Making homemade mayonnaise
Is the juice worth the squeeze? Making your own mayonnaise at home with quality, unrefined, non-GMO, healthy oil is, in my opinion, absolutely worth it. Eliminating hydrogenated oils and incorporating health-promoting, nutrient-rich ones gives me peace of mind when indulging. The task may seem a little daunting at first, but I assure you, it is really not all that difficult. The only really important thing to pay attention to here is how you add your oil. After mixing all ingredients in your food processor/blender, it is imperative that you add only a teaspoon of oil at a time until each is thoroughly incorporated (do this with at least 1/3 of your cup of oil, until the mixture is stabilized, after which you can pour the oil in in a slow and steady stream).
Although a food processor is by far the easiest tool for making mayonnaise, there are many other ways to successfully accomplish this. A bowl with an electric hand mixer will worth fine, as will an immersion blender, a regular blender or even a good old fashioned wisk. You may get a pretty good arm workout in the process, but it will work none-the-less.
I do own a food processor, so I used that. Most come with an “emulsifier”. For the longest time, I just thought it was something that sealed the tube through which you place your ingredients so they don’t come flying out. But in fact, they have very small holes around the sides, so they drizzle the oil through at the perfect rate – a slow steady drizzle. In the beginning, however, you should still add only one teaspoon at a time into the emulsifier(30 seconds apart) until you have incorporated 1/3 of the oil and the mixture has thickened significantly. Then you can pour the rest into the emulsifier and let it do the work for you!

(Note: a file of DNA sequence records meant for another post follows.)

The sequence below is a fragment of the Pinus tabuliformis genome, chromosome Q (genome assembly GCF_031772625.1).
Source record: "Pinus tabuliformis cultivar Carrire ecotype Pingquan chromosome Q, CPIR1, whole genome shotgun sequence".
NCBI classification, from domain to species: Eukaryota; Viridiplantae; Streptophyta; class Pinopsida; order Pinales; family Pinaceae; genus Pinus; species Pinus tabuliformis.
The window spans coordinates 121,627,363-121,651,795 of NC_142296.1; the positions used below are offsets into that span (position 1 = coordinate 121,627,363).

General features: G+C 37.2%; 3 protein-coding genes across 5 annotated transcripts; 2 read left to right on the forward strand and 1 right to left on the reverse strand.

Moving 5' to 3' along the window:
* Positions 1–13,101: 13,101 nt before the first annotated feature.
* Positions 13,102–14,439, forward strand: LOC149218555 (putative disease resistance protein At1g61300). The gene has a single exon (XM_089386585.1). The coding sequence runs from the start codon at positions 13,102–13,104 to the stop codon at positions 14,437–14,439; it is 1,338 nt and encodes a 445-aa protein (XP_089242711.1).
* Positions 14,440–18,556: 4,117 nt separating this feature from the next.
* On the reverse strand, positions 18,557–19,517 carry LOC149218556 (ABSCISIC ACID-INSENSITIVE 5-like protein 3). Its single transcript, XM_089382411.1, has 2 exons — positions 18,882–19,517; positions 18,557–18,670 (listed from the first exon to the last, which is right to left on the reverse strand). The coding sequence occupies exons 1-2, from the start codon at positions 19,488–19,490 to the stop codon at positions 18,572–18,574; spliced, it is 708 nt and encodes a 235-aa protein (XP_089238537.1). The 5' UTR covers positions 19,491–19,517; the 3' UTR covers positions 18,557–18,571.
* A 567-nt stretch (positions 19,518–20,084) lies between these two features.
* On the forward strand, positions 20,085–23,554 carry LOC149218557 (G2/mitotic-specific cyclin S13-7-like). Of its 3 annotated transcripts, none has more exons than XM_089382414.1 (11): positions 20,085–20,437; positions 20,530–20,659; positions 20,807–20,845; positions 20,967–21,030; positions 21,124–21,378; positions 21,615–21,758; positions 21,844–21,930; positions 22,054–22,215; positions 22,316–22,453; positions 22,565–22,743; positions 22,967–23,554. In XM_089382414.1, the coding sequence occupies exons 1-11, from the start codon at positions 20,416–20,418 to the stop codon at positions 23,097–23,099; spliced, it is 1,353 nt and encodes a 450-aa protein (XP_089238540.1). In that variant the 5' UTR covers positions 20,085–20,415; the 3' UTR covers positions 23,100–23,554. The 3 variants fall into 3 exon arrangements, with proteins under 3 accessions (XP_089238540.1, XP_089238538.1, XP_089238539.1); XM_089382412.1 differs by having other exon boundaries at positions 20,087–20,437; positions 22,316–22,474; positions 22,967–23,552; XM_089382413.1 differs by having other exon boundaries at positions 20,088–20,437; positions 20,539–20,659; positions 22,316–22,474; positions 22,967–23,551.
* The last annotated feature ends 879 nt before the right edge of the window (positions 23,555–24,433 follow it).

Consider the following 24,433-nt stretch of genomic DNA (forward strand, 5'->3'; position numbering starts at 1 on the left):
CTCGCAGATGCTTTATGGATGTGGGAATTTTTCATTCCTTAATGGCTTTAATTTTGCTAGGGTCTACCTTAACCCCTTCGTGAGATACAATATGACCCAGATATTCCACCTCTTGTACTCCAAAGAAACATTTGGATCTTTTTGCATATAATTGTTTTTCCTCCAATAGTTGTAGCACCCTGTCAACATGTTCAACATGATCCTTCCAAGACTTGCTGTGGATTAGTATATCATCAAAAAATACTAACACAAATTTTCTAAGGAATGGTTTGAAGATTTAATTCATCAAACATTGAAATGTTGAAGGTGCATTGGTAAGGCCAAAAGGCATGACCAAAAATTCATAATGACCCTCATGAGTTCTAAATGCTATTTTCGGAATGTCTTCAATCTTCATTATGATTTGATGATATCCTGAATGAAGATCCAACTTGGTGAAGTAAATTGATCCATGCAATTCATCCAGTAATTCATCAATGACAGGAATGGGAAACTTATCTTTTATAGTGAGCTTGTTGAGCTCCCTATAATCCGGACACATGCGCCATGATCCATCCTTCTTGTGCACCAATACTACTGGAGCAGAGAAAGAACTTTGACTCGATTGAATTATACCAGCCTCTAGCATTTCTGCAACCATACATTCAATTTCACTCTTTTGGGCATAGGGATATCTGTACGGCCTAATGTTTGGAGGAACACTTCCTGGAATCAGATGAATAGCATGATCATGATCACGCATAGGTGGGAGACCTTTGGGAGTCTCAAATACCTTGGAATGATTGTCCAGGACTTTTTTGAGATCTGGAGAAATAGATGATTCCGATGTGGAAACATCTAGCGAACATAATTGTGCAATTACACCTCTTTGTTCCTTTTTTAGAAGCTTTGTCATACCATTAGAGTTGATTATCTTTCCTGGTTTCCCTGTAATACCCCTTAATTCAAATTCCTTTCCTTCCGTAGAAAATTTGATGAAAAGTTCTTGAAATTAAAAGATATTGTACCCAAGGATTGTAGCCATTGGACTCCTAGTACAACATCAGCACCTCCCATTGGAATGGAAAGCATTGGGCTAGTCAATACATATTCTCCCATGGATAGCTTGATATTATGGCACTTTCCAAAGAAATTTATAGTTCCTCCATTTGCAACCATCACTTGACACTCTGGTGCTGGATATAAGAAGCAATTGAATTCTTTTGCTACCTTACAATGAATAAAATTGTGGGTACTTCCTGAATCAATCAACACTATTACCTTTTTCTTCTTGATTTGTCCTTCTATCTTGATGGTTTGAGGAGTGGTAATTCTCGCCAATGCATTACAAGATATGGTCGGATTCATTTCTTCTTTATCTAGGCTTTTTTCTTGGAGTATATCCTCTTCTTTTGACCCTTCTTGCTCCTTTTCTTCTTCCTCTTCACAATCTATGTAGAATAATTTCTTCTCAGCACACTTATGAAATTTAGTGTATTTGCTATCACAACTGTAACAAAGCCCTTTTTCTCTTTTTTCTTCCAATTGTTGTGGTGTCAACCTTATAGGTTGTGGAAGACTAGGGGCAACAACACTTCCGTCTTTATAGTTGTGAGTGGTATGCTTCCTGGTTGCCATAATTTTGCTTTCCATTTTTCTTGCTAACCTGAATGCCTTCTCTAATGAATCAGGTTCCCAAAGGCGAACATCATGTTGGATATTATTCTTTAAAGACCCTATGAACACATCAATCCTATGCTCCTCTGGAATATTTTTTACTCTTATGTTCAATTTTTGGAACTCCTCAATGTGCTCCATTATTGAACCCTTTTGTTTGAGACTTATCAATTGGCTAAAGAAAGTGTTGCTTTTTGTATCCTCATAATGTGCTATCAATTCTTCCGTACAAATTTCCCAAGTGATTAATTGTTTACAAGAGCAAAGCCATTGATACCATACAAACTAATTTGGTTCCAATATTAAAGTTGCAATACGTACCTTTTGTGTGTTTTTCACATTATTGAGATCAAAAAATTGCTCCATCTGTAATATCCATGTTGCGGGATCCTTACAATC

A couple other things to note: Since this recipe uses raw eggs, it is important to use fresh eggs – not only to decrease any risk of salmonella but also because the lecithin in the eggs (which acts as an emulsifier) works best when the eggs are fresh. I prefer organic eggs which are a little yellower than the non-organic variety so the mayonnaise will end up looking more “yellow”. This is to be expected.
As far as oil choices go…. The mayonnaise will take on the flavor profile of the oil you use. if you prefer a mild tasting mayo, I recommend using an oil that is not particularly pungent (for example: a virgin, unrefined, cold pressed sunflower seed oil). However, there are numerous choices as far as healthy options go: My favorites are cold pressed, virgin nut oils, olive oil and avocado oil. In my recipes I use either “Hot and Bothered” (which is a blend of avocado and macadamia oil) or “Cool, Calm and Collected” (which is a blend of EVOO, walnut oil and hemp seed oil). The blends are great because they have a wider range of beneficial nutrients. Each type of oil has a different, and complimentary array of vitamins and minerals, as well as a different omega fatty acid profile – resulting a more balanced end product. You can use whichever suits your taste and compliments the dish you are making. If you really want to get creative, you can then create flavors for your mayonnaise- roasted garlic, chipotle peppers in adobo, roasted red peppers, lemon zest and lemon pepper, horseradish, jalapenos. The sky is the limit!
So.. without further ado..
The Healthy Mayo Recipe
2 eggs yolks (whites discarded)
1 tablespoon white vinegar
1 tablespoon lemon juice
1/4 teaspoon dijon mustard (dry mustard will work too)
1/2 teaspoon salt
ground pepper to taste (white pepper works well here)
1/2 teaspoon honey
1 1/2 cups oil ( we recommend “Hot and Bothered” or “Cool, Calm and Collected”)
Place all ingredients in your blender or food processor and mix on medium speed for about 30 seconds until slightly foamy.
Add oil 1 teaspoon at a time, waiting until each addition is thoroughly incorporated. Once the mixture has visibly thickened (after adding about 1/3 cup of oil), add the rest of the oil in a slow and steady stream. If you have an emulsifier on your food processor, you can just pour the rest in there.
Add additional flavors at the end, once your mayo has reached desired thickness and consistency.
Mayo can be refrigerated for up to a week. Enjoy!!